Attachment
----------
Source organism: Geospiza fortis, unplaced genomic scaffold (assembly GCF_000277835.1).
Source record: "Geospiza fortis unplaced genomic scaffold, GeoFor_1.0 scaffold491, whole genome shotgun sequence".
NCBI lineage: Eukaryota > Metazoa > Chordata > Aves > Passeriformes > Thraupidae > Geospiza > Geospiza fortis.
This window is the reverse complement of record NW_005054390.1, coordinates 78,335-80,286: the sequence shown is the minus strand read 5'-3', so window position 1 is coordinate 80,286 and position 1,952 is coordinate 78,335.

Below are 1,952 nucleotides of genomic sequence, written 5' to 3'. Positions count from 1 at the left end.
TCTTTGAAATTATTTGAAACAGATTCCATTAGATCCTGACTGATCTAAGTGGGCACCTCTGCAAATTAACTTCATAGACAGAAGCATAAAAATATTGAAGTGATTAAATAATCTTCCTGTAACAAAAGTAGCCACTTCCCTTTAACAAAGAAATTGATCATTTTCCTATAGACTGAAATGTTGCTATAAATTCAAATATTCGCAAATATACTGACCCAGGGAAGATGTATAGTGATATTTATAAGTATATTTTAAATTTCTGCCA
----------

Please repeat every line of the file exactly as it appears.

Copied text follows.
Source organism: Geospiza fortis, unplaced genomic scaffold (assembly GCF_000277835.1).
Source record: "Geospiza fortis unplaced genomic scaffold, GeoFor_1.0 scaffold491, whole genome shotgun sequence".
NCBI lineage: Eukaryota > Metazoa > Chordata > Aves > Passeriformes > Thraupidae > Geospiza > Geospiza fortis.
This window is the reverse complement of record NW_005054390.1, coordinates 78,335-80,286: the sequence shown is the minus strand read 5'-3', so window position 1 is coordinate 80,286 and position 1,952 is coordinate 78,335.

Below are 1,952 nucleotides of genomic sequence, written 5' to 3'. Positions count from 1 at the left end.
TCTTTGAAATTATTTGAAACAGATTCCATTAGATCCTGACTGATCTAAGTGGGCACCTCTGCAAATTAACTTCATAGACAGAAGCATAAAAATATTGAAGTGATTAAATAATCTTCCTGTAACAAAAGTAGCCACTTCCCTTTAACAAAGAAATTGATCATTTTCCTATAGACTGAAATGTTGCTATAAATTCAAATATTCGCAAATATACTGACCCAGGGAAGATGTATAGTGATATTTATAAGTATATTTTAAATTTCTGCCA